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Energy Efficient Home Design & Construction
An Expert Panel Q&A
By Jeff Cornelius - March 28, 2019
This month, we hosted our second THINKtank event of 2019 at the beautiful new Roth Living showroom near the Design Center in Denver. This THINKtank was a Q&A format focusing on energy efficient home design and construction. We were thrilled to have Casey Van-Iten of Cornerstone Homes, Zeke Freeman of Root Interiors and Enrico Bonilauiri of EMU Systems as our panel of experts. Gilda Zaragoza was our moderator.
There were many great questions and a healthy discussion from our audience members. Below, we’ve attributed answers with the initials of each panelist who addressed the question and summarized their answers for purposes of this post.
Q. What are some major considerations when designing an energy efficient home?
ZF. From a design perspective, it’s important to focus on lot siting, orienting views to take advantage of passive heating during the winter and being conscious of the materials we use. Energy efficiency is one of the reasons we build in cities. Being close to light-rail and mass transit and alternative forms of transportation all help lessen the energy impact of the inhabitants of that home.
EB. I agree with Zeke that the climate is a big consideration, including what kind of systems are designed into and installed in the home. We have weather extremes here in Colorado, along with the high altitude – this all affects how energy efficient the home will be.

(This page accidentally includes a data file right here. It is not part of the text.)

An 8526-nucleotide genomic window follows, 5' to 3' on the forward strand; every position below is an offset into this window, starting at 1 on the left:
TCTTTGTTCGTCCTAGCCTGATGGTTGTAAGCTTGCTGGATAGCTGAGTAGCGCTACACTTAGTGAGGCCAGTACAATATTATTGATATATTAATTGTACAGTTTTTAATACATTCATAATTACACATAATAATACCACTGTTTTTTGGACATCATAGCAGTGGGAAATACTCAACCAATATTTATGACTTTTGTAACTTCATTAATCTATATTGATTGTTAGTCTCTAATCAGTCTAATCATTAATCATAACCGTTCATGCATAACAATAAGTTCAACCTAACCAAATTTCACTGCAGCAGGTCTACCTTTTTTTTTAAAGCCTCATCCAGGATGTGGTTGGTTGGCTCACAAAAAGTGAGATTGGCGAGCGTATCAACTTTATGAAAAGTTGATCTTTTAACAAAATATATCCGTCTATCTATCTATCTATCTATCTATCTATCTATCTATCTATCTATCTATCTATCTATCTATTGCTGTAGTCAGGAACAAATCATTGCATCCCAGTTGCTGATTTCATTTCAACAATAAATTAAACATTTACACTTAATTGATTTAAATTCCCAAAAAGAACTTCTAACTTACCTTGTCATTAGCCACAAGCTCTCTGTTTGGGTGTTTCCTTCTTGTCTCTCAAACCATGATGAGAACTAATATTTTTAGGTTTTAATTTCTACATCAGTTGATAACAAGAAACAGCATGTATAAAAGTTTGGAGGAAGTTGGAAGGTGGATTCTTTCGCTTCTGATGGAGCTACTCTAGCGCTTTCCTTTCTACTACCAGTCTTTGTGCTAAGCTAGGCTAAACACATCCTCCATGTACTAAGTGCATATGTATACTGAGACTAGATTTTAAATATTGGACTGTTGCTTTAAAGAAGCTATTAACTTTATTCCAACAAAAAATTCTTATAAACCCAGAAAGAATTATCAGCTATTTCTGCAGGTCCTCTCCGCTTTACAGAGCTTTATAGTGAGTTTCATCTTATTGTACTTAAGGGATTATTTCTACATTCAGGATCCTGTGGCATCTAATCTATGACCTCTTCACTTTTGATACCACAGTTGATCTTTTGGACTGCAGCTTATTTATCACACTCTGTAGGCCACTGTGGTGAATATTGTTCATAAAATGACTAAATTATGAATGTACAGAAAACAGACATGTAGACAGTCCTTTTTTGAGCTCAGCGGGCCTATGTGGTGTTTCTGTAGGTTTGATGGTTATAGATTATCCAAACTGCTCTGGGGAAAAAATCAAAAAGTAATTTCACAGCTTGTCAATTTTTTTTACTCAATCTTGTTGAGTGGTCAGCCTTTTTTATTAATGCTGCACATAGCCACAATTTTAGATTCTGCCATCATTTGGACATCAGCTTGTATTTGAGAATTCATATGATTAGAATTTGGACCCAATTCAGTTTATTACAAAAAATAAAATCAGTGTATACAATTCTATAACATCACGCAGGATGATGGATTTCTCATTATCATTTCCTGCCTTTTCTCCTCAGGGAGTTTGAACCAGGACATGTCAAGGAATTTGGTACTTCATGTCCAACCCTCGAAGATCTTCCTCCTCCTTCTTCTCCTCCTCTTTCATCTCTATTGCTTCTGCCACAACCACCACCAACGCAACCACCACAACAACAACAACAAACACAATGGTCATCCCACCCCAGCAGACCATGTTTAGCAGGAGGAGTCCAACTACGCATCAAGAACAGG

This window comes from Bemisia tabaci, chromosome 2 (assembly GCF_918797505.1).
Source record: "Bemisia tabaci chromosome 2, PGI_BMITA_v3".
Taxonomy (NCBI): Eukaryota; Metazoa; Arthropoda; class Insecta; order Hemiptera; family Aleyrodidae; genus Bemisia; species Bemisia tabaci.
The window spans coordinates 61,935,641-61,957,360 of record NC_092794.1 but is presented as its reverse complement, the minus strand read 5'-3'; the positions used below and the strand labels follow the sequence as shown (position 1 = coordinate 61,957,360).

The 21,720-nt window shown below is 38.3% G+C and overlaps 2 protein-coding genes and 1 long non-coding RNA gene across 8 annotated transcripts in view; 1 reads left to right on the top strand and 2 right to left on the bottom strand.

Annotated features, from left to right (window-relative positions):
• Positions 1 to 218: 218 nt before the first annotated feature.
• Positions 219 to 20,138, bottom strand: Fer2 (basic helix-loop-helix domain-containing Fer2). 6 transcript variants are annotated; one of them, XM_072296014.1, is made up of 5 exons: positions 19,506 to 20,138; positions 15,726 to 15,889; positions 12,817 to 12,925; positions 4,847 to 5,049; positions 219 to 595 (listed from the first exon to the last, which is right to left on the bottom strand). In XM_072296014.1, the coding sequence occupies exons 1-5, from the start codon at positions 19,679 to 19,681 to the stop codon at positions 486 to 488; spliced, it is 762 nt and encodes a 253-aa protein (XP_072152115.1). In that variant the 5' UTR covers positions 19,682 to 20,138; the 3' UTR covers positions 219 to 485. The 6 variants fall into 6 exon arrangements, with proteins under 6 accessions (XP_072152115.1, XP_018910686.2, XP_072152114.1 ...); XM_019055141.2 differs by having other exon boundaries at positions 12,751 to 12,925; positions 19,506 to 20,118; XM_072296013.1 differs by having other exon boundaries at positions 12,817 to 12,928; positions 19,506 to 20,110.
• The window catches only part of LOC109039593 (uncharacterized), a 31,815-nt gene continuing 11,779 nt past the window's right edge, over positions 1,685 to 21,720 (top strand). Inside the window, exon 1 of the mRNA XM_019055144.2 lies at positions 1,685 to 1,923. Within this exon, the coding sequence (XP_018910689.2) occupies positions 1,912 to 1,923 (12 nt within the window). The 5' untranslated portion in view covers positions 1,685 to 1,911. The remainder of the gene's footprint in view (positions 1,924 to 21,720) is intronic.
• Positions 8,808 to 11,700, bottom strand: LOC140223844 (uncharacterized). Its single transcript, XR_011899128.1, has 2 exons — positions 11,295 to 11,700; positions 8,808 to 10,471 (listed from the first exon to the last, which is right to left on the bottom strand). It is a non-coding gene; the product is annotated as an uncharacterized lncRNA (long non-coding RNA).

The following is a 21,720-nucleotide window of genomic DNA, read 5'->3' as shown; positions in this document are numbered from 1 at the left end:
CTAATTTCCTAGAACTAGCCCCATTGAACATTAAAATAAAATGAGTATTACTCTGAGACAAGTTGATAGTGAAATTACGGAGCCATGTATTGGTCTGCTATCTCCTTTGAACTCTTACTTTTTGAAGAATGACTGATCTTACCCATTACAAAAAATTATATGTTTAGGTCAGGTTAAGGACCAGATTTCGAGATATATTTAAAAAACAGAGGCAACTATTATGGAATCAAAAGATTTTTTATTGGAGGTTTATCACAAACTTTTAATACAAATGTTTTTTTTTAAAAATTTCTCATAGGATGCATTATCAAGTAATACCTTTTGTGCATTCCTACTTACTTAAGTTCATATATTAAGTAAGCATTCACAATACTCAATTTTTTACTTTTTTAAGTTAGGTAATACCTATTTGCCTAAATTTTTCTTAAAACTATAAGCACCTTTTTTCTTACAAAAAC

CVI. There are three main areas we focus on when building our new homes. One – The design. Using passive solar design and having the correct glazing on the windows are key. Two – The thermal envelope of the home. Air infiltration and lack of proper insulation will kill a home’s efficiency. Three – the systems. You can retrofit an existing home with a more efficient HVAC system or water heater, but for something like geothermal, it’s much easier to do on a new build.
Q. Does the square footage of the home matter?
EB. More than the square footage, it’s the shape and siting of the building.
ZF. I agree with Enrico. Interestingly, we have been seeing a trend towards higher quality vs. higher square footage. Obviously the smaller the square footage, the less environmental impact there will be in the construction of it, all other things being equal.
Q. Cassie, can you speak to a home’s NetZero rating and how you are achieving that?
CVI. Sure. We focus on the HERS score. That’s a rating that considers the structure and how it’s built. Other ratings like LEED consider things like what was the property used as previously, proximity to walking and bike paths, etc. In addition to a tight building envelope and lots of insulation, we don’t use natural gas – for water heating, fireplaces or the stove in the kitchen. Using 100% electricity for our systems and appliances allows PV solar to help us achieve that NetZero rating – basically that a home produces as much energy as it uses on an annual basis.
Q. How does energy efficiency affect the budget?
ZF. You have to look at it in terms of a long-term investment. There is a slight premium up front, but those costs are recouped over time in the form of energy cost savings.